Food insecurity on the rise according to new FSA survey results

Posted: 11 August 2022 | | No comments yet

The latest Food and You 2 survey results have been released by the Food Standards Agency, and the results indicate a tough landscape for consumers.

shopping basket

The Food Standards Agency (FSA) has released the latest wave of its Food and You 2 survey series, revealing that food insecurity is on the rise among UK consumers.

The latest wave of the FSA’s survey was conducted between 18 October 2021 and 10 January 2022, and gathered the responses from just under 6,000 adults across England, Wales, and Northern Ireland.

Perhaps the most concerning finding is that the number of respondents classified as food secure fell by three percent and the number classified as food insecure grew by the same amount, compared to Wave 3 of the survey (conducted between April and June 2021).

While perhaps unsurprising, these figures do provide an unwelcome confirmation that the UK is heading into a greater period of food insecurity, as families continue to struggle to put nutritious food on the table.

Confidence in the food supply chain remained strong at 75 percent, with 86 percent of respondents confirming they had no concerns about the food they eat. When asked to indicate concerns from a list, the most selected concerns were food waste (63 percent), the amount of sugar in food (59 percent) and animal welfare (56 percent).

Almost a third of respondents reported buying food which has a low environmental impact always or most of the time. Around half of respondents thought that eating less processed food and minimising food waste contributed to a sustainable diet, while 59 percent said that buying locally produced food or food that is in season contributed most to making sustainable shopping choices.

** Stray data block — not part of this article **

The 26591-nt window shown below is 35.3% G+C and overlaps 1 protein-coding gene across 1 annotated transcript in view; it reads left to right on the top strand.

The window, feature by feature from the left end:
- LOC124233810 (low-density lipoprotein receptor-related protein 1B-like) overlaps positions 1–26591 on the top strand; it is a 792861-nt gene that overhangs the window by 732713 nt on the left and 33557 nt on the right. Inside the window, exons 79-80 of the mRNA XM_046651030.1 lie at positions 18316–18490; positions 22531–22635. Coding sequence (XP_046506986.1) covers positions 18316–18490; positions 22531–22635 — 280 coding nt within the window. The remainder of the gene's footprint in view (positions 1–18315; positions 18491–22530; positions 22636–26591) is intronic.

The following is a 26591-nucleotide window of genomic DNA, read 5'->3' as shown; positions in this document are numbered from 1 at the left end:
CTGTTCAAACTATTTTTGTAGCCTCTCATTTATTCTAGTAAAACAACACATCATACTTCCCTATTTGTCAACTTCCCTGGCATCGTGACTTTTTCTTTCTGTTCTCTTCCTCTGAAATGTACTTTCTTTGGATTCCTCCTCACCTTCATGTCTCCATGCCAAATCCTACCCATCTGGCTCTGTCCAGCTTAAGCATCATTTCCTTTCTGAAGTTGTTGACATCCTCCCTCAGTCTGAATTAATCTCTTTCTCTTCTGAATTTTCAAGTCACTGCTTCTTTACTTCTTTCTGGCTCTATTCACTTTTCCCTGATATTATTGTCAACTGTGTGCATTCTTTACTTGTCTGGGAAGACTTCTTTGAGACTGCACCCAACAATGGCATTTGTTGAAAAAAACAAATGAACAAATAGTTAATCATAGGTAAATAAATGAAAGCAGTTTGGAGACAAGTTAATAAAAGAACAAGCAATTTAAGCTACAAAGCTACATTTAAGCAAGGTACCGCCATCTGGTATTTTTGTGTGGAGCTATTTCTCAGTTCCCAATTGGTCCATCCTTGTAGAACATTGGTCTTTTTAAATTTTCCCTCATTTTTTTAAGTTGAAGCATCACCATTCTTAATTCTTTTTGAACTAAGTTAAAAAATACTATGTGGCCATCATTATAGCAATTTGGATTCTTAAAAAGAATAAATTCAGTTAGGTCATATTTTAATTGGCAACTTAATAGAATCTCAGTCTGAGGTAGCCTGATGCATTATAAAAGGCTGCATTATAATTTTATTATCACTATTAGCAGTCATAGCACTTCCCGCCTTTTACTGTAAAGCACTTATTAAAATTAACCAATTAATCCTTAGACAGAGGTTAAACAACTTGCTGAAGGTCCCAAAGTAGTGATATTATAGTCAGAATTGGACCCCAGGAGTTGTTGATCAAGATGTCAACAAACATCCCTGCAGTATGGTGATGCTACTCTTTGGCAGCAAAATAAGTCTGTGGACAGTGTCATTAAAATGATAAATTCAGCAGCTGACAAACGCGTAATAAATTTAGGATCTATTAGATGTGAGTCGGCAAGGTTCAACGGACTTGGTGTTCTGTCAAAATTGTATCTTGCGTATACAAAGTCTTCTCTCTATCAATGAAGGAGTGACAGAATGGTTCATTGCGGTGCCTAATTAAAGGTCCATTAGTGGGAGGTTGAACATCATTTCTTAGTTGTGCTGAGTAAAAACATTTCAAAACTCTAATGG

Of those that reported having a food allergy (12 percent), the most common foods reported as causing a reaction were peanuts (26 percent) and fruit (24 percent). In terms of intolerances, the most common foods reported as causing a reaction were cow’s milk and products made using it (41 percent) and cereals containing gluten (19 percent).

As the FSA itself confirmed, the Wave 4 data was collected “during a period of political and economic change and uncertainty following the UK’s exit from the EU and the COVID-19 pandemic. This context is likely to have had an impact on the level of food security, concerns and food-related behaviours reported in Food and You 2.”

“As well as giving us an important insight into the FSA’s core responsibility of food safety, Food and You 2 also provides us with a detailed snapshot of peoples’ perceptions and behaviours on food-related issues, including sustainability, food security, and their diets,” said FSA Chief Executive Emily Miles. 

“The FSA’s new strategy committed it to helping the governments we serve in Westminster, Wales and Northern Ireland to ensure food is healthier and more sustainable, as well as being safe and what it says it is. This insight is part of the evidence we provide so that consumers’ perspectives on the food they eat are heard.” 

As inflation continues to climb and the impact of a very dry summer begins to be felt, there is a strong possibility that some of the results in any future Food and You 2 surveys could well indicate a bleaker landscape for consumers from all four corners of the UK.